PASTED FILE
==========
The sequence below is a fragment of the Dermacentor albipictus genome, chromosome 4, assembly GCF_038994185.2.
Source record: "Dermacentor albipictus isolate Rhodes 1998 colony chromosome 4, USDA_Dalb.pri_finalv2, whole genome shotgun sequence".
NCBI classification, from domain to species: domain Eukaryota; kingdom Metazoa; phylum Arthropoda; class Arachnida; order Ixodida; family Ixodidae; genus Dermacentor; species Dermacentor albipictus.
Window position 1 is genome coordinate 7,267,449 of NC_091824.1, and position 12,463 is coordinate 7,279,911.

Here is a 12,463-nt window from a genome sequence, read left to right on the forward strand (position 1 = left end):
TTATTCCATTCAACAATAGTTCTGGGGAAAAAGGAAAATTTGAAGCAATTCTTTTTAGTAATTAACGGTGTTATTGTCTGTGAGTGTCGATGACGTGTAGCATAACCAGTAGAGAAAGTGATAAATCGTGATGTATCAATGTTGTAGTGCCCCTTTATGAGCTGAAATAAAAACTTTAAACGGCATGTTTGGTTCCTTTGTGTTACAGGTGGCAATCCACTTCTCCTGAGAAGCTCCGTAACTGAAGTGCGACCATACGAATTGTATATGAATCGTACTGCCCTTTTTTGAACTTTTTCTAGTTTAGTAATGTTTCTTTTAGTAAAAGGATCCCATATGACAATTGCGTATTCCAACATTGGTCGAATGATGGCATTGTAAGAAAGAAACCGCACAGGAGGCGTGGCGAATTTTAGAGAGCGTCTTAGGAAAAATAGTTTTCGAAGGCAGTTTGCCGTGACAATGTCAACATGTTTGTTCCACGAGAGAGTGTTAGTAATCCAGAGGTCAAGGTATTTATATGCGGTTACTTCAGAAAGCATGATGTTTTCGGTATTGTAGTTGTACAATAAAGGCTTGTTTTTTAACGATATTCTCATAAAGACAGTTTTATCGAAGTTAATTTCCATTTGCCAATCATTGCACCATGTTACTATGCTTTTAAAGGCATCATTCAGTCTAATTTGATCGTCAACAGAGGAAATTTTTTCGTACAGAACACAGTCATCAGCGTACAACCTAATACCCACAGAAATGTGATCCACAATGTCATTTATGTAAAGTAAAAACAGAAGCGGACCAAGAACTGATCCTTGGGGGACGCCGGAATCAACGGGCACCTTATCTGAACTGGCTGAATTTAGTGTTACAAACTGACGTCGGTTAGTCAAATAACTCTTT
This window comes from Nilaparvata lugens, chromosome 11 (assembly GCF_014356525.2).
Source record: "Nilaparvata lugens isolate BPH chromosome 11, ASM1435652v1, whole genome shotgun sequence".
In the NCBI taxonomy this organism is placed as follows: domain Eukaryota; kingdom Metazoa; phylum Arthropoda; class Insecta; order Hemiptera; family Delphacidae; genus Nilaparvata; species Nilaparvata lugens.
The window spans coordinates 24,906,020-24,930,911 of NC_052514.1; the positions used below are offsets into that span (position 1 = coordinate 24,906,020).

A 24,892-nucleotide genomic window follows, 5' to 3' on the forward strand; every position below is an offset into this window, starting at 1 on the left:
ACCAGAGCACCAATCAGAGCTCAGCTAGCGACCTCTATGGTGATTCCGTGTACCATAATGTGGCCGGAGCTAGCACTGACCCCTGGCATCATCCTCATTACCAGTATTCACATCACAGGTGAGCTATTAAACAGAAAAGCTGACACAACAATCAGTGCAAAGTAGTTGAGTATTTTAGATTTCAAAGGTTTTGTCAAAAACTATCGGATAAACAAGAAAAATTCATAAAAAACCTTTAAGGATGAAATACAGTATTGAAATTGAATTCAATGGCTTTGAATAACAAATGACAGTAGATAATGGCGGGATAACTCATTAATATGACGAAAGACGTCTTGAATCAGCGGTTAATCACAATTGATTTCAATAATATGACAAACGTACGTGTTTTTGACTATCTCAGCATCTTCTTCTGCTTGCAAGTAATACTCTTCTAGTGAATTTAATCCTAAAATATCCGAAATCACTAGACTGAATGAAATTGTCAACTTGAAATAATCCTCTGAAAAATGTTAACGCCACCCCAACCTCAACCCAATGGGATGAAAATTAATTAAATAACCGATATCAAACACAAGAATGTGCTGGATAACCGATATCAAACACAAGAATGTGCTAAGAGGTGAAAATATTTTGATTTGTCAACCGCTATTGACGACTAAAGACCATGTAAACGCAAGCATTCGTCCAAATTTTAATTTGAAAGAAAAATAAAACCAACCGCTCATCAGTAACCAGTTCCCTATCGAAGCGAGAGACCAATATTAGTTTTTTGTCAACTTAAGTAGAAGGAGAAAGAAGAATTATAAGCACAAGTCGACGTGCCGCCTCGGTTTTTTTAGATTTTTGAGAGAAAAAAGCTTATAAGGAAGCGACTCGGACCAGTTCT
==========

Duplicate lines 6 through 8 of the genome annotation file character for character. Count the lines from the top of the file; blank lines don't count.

TTATTCCATTCAACAATAGTTCTGGGGAAAAAGGAAAATTTGAAGCAATTCTTTTTAGTAATTAACGGTGTTATTGTCTGTGAGTGTCGATGACGTGTAGCATAACCAGTAGAGAAAGTGATAAATCGTGATGTATCAATGTTGTAGTGCCCCTTTATGAGCTGAAATAAAAACTTTAAACGGCATGTTTGGTTCCTTTGTGTTACAGGTGGCAATCCACTTCTCCTGAGAAGCTCCGTAACTGAAGTGCGACCATACGAATTGTATATGAATCGTACTGCCCTTTTTTGAACTTTTTCTAGTTTAGTAATGTTTCTTTTAGTAAAAGGATCCCATATGACAATTGCGTATTCCAACATTGGTCGAATGATGGCATTGTAAGAAAGAAACCGCACAGGAGGCGTGGCGAATTTTAGAGAGCGTCTTAGGAAAAATAGTTTTCGAAGGCAGTTTGCCGTGACAATGTCAACATGTTTGTTCCACGAGAGAGTGTTAGTAATCCAGAGGTCAAGGTATTTATATGCGGTTACTTCAGAAAGCATGATGTTTTCGGTATTGTAGTTGTACAATAAAGGCTTGTTTTTTAACGATATTCTCATAAAGACAGTTTTATCGAAGTTAATTTCCATTTGCCAATCATTGCACCATGTTACTATGCTTTTAAAGGCATCATTCAGTCTAATTTGATCGTCAACAGAGGAAATTTTTTCGTACAGAACACAGTCATCAGCGTACAACCTAATACCCACAGAAATGTGATCCACAATGTCATTTATGTAAAGTAAAAACAGAAGCGGACCAAGAACTGATCCTTGGGGGACGCCGGAATCAACGGGCACCTTATCTGAACTGGCTGAATTTAGTGTTACAAACTGACGTCGGTTAGTCAAATAACTCTTT
This window comes from Nilaparvata lugens, chromosome 11 (assembly GCF_014356525.2).
Source record: "Nilaparvata lugens isolate BPH chromosome 11, ASM1435652v1, whole genome shotgun sequence".